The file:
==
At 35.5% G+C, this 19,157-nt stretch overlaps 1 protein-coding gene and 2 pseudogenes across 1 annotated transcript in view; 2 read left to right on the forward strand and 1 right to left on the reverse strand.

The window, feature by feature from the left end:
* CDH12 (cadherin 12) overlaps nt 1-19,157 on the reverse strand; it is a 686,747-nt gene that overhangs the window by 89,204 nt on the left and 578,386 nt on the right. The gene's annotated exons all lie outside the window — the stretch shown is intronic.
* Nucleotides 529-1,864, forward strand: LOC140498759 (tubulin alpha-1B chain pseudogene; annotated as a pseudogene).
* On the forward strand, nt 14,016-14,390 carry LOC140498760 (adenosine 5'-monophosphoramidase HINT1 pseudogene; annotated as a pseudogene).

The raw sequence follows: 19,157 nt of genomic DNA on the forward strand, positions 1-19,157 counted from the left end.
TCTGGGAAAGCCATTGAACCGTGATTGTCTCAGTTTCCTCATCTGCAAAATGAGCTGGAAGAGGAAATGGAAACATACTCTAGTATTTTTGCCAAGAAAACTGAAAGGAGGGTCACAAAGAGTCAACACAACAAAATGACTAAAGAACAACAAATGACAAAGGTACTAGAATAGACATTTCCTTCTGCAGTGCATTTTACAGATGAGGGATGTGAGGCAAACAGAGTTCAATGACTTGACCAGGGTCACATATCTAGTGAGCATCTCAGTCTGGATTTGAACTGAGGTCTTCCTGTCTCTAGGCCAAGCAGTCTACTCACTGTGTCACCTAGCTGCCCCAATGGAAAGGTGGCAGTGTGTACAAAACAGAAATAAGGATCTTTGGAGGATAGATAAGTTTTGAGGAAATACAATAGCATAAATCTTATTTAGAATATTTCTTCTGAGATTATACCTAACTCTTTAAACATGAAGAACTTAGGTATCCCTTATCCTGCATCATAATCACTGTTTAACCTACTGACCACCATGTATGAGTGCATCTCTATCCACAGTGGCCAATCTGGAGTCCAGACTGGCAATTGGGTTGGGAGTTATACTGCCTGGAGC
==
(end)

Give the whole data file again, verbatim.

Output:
At 35.5% G+C, this 19,157-nt stretch overlaps 1 protein-coding gene and 2 pseudogenes across 1 annotated transcript in view; 2 read left to right on the forward strand and 1 right to left on the reverse strand.

The window, feature by feature from the left end:
* CDH12 (cadherin 12) overlaps nt 1-19,157 on the reverse strand; it is a 686,747-nt gene that overhangs the window by 89,204 nt on the left and 578,386 nt on the right. The gene's annotated exons all lie outside the window — the stretch shown is intronic.
* Nucleotides 529-1,864, forward strand: LOC140498759 (tubulin alpha-1B chain pseudogene; annotated as a pseudogene).
* On the forward strand, nt 14,016-14,390 carry LOC140498760 (adenosine 5'-monophosphoramidase HINT1 pseudogene; annotated as a pseudogene).

The raw sequence follows: 19,157 nt of genomic DNA on the forward strand, positions 1-19,157 counted from the left end.
TCTGGGAAAGCCATTGAACCGTGATTGTCTCAGTTTCCTCATCTGCAAAATGAGCTGGAAGAGGAAATGGAAACATACTCTAGTATTTTTGCCAAGAAAACTGAAAGGAGGGTCACAAAGAGTCAACACAACAAAATGACTAAAGAACAACAAATGACAAAGGTACTAGAATAGACATTTCCTTCTGCAGTGCATTTTACAGATGAGGGATGTGAGGCAAACAGAGTTCAATGACTTGACCAGGGTCACATATCTAGTGAGCATCTCAGTCTGGATTTGAACTGAGGTCTTCCTGTCTCTAGGCCAAGCAGTCTACTCACTGTGTCACCTAGCTGCCCCAATGGAAAGGTGGCAGTGTGTACAAAACAGAAATAAGGATCTTTGGAGGATAGATAAGTTTTGAGGAAATACAATAGCATAAATCTTATTTAGAATATTTCTTCTGAGATTATACCTAACTCTTTAAACATGAAGAACTTAGGTATCCCTTATCCTGCATCATAATCACTGTTTAACCTACTGACCACCATGTATGAGTGCATCTCTATCCACAGTGGCCAATCTGGAGTCCAGACTGGCAATTGGGTTGGGAGTTATACTGCCTGGAGC